It shouldn’t surprise me that no news outlet is covering the Wisconsin union problem with any clarity at all. Everything I have heard centers around Governor Walker wanting to strip public unions of collective bargaining rights. The storyline goes, that in order to solve the budget crisis, he has to do something.
That’s all fine and dandy, but it doesn’t address what is actually going on. So let’s do that now…
First, there are two distinct sets of players on the “pro-union” side of this issue: rank and file teachers, and pro union liberals of all kinds. This is an important distinction.
Second, let’s examine what the actual complaints are, which differ for each group. For the rank and file teachers, they have three complaints:
1) They do not want to contribute to their own health care costs. Right now, the State pays about 94% of ALL teachers health care costs.. Governor Walker wants them to pay 12% of their health care bill – the State would still cover 88% of their bills!
2) They do not want to contribute to their own retirement – at all. Robert Costrell of the Wall Street Journal unpacked Wisconsin teacher benefits and found that:
- The Wisconsin state pension plan requires a 6.8% employer contribution and 6.2% from the employee. However, according to the collective-bargaining agreement in place since 1996, the district pays the employees’ share as well, for a total of 13%.
- In addition to the state pension, Milwaukee public-school teachers receive an additional pension under a 1982 collective-bargaining agreement. The district contributes an additional 4.2% of teacher salaries to cover this second pension. Teachers contribute nothing.
- Most other school employees belong to the city’s pension system instead of the state plan. The city plan is less expensive but here, too, according to the collective-bargaining agreement, the district pays the employees’ 5.5% share.
Pretty sweet deal, eh? I’d love to have this kind of deal. But as a self employed tax payer, I get to pay 100% of my retirement, 100% of my health care costs AND pay for the the retirement and health care of these public workers. And if you think this is confined to Wisconsin taxpayers, think again – the federal government sent Wisconsin $669 Million in 2008, the last year we have records for.
3) Teachers complain that Governor Walker is taking away their collective bargaining rights. First of all, this is not true. The Governor’s plan still allows for collective bargaining, just not for pensions and benefits – only for salary, which would have an established cap.
The worst part about this claim, is that many of the teacher present the policy in terms of a human right. Collective bargaining is nowhere near a human right. To say so is uninformed, ignorant, and simply unintelligent. It’s a shame we need to cover this, but evidently, there are enough TEACHERS, who don’t understand what a human right is. A human right, is one that exists inherently in the human condition; it is one we have merely by being human. The Declaration of Independence describes human rights as “…life, liberty, and the pursuit of happiness.” Collective bargaining “rights” are granted by representative legislators, not by the Creator.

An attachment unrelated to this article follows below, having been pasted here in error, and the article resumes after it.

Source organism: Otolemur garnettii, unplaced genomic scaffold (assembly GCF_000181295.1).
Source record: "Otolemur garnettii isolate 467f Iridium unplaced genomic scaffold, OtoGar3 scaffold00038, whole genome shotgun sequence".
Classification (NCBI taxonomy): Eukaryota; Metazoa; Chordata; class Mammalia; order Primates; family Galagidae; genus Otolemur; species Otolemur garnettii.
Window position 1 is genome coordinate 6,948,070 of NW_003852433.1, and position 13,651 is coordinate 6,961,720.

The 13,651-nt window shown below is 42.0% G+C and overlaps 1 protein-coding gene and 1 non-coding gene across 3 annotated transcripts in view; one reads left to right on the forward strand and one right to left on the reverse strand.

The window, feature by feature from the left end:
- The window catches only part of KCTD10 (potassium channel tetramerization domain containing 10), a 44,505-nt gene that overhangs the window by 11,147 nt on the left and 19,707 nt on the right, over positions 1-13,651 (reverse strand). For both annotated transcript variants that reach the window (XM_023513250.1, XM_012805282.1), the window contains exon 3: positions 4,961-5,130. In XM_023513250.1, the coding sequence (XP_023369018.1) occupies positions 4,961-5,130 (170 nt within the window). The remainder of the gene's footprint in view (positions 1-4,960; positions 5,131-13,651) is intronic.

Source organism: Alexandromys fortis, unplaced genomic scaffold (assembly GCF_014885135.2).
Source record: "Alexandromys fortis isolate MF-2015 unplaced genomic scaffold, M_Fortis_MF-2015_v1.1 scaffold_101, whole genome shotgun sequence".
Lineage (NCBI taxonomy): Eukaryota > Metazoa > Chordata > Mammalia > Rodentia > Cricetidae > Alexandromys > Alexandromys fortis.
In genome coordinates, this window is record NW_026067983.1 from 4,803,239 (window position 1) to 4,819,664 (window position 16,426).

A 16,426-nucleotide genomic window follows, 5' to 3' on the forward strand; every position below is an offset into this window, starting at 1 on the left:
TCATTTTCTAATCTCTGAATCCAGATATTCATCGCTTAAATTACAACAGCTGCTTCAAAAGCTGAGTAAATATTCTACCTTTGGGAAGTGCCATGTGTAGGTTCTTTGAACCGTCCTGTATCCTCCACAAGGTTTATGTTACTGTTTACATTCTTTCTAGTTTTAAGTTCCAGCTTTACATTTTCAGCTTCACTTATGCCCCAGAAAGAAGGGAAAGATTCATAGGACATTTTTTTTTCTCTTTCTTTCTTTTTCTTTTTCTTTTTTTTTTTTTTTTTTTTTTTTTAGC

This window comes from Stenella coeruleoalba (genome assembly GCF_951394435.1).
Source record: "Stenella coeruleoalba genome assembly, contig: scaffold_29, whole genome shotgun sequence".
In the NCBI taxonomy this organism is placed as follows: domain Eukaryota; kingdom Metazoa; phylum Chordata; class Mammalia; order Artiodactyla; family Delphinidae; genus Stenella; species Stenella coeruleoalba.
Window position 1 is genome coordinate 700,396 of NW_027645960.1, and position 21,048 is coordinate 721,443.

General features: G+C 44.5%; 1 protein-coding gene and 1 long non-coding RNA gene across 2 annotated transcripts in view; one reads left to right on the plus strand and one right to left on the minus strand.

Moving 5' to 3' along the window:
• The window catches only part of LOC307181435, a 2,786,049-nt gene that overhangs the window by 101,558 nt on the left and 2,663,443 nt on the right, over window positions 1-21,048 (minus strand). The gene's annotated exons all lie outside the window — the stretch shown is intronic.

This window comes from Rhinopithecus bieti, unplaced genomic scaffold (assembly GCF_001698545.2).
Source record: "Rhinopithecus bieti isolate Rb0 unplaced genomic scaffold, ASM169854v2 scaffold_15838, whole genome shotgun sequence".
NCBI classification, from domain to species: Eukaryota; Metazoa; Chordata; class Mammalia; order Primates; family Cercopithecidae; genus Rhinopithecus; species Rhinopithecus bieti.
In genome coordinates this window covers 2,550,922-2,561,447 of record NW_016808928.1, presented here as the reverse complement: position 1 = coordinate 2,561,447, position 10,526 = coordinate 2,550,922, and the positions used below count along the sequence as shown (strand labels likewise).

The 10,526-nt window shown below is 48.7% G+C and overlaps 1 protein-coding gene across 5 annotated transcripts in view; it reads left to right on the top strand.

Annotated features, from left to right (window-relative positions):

If Wisconsin teachers want the law to reflect the ability to collectively bargain for anything and everything, they need to vote leftists into office and let them pass a law to that effect.
Now we get to the union position. By union position I mean all the leftists other than the teachers. For the teachers, I actually have some sympathy; they’re just protesting because they’re losing their free ride. Heck, I’d probably protest too if I was promised free health care and a free retirement savings and then it was taken away. Still, it was ridiculous to have been promised in the first place, but I digress…
This second group of what I call “the union” is made up of all kinds of people – professional union supporters and leftists of all shapes and sizes. These are the SEIU, the AFSCME, AFL-CIO, NEA and others. These groups have many different reasons to protest the Wisconsin legislation, compared to the teachers. The two big reasons are:
1) The new law will prevent union dues from being taken directly out of teacher paychecks. The way it now stands, the union has a nice setup. They just sit back and watch the money pour into their coffers, each time paychecks are cut. If this is taken away, all of the sudden, teachers will have to send a check to the union – how do you think they’ll like stroking a $1,000.00 check each year? Common sense would tell us that some may not like this so much and might find a better use for their thousand bucks.
2) The new law will prevent the unions from bargaining for more pensions and benefits. The way it stands now, there is institutional corruption. Tax money goes into the government, the government pays the teachers, money is taken directly form their paycheck to the unions, the unions send the money to democrat PACs and political races, democrats get into office and sit at the table to agree to more benefits for the teachers. Then the cycle repeats itself.
This is money laundering, pure and simple. Here is an illustration ToBeRIGHT put together to show how this works:
Both are on the wrong side of the argument.